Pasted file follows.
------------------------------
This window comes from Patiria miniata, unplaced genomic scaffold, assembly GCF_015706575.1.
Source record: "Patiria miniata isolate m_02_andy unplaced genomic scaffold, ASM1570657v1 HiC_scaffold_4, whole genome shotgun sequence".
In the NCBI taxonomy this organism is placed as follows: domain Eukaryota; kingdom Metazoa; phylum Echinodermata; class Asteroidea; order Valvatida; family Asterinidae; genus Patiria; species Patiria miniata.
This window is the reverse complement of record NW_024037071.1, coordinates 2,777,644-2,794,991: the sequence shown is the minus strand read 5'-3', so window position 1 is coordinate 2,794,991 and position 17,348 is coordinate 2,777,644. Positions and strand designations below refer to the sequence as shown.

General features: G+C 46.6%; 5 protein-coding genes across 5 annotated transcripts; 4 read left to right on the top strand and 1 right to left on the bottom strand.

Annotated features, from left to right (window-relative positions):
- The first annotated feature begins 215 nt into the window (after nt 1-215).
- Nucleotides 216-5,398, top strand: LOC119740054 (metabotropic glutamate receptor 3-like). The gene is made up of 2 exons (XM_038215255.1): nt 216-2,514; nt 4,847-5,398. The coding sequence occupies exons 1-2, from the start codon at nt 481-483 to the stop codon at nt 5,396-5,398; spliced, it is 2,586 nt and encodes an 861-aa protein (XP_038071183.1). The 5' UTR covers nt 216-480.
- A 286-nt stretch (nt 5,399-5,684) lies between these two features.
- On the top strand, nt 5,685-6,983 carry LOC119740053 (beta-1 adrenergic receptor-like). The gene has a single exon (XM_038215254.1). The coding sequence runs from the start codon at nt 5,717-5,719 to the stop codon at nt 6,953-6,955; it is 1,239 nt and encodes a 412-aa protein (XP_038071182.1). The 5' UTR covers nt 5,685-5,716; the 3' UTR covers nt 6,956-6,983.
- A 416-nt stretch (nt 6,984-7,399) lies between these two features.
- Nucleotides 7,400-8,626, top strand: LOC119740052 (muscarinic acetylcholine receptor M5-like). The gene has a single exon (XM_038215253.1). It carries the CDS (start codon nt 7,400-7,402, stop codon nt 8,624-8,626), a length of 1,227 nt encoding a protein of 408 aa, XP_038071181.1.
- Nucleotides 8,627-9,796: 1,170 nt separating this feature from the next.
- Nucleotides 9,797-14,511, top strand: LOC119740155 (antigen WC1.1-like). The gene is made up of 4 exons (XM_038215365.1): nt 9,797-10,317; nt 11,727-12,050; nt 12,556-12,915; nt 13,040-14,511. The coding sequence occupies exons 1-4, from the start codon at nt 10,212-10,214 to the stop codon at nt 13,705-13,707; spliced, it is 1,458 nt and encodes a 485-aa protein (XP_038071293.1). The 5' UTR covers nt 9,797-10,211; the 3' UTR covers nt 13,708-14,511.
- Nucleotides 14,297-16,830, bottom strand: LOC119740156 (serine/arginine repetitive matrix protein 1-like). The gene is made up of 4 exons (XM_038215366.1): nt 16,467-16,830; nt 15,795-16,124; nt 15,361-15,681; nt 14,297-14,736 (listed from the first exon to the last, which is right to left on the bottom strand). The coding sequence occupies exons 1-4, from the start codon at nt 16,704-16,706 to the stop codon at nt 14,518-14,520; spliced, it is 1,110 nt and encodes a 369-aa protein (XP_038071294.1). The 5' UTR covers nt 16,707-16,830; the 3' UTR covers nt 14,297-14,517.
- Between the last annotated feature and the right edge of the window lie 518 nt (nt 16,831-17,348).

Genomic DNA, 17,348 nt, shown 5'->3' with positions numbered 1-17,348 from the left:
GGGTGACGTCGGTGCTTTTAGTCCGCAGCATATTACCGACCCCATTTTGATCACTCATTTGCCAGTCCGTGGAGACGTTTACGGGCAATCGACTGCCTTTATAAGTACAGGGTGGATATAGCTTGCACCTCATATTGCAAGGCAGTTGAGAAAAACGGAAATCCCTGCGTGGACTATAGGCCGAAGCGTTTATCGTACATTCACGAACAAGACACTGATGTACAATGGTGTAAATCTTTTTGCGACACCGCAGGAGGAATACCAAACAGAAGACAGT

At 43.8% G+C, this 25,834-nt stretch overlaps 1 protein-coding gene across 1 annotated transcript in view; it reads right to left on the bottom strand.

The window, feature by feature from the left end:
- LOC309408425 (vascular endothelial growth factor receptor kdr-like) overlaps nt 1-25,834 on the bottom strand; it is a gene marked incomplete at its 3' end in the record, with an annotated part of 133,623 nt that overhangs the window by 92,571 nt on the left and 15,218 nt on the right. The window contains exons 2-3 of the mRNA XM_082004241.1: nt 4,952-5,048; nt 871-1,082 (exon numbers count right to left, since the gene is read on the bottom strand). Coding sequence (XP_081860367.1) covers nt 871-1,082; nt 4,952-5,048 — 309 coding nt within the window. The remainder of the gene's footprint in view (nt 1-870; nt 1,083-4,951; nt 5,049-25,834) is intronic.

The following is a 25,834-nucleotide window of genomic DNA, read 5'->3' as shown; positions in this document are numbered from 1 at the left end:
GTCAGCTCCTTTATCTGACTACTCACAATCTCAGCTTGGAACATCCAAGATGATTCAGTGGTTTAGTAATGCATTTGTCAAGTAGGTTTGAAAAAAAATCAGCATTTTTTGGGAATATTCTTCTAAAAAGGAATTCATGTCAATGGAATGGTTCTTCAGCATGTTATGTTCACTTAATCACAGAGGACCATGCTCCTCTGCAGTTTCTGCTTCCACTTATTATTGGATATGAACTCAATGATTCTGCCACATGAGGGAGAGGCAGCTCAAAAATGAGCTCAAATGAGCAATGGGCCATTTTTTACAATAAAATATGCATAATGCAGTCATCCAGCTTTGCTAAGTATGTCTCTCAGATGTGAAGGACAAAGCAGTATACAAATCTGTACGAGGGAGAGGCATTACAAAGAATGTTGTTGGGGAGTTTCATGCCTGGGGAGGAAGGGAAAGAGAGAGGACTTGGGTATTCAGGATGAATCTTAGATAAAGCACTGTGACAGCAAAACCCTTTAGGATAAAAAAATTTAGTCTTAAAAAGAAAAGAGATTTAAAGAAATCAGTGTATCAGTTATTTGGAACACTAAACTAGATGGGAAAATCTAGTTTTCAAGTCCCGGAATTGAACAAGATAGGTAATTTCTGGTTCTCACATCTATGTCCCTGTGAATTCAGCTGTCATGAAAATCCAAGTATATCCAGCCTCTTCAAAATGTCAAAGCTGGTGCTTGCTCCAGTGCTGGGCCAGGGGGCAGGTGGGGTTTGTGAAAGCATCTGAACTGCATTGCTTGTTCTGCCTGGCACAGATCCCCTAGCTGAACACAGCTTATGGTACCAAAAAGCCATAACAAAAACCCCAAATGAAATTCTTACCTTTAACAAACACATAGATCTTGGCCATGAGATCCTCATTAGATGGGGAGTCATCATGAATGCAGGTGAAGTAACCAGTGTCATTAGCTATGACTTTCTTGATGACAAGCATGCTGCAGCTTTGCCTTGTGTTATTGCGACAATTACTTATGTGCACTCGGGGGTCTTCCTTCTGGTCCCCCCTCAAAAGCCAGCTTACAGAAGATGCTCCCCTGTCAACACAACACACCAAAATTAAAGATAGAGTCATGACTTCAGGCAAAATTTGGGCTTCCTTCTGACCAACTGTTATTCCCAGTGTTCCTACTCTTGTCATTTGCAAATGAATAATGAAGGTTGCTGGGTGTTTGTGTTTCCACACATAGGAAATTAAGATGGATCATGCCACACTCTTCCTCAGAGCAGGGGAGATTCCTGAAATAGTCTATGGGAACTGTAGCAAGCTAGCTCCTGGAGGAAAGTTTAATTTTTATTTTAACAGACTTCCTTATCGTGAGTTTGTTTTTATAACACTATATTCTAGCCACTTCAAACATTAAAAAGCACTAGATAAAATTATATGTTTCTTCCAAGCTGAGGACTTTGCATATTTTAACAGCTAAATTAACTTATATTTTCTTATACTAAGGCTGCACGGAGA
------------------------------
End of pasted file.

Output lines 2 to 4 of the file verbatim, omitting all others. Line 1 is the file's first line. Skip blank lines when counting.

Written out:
Source record: "Patiria miniata isolate m_02_andy unplaced genomic scaffold, ASM1570657v1 HiC_scaffold_4, whole genome shotgun sequence".
In the NCBI taxonomy this organism is placed as follows: domain Eukaryota; kingdom Metazoa; phylum Echinodermata; class Asteroidea; order Valvatida; family Asterinidae; genus Patiria; species Patiria miniata.
This window is the reverse complement of record NW_024037071.1, coordinates 2,777,644-2,794,991: the sequence shown is the minus strand read 5'-3', so window position 1 is coordinate 2,794,991 and position 17,348 is coordinate 2,777,644. Positions and strand designations below refer to the sequence as shown.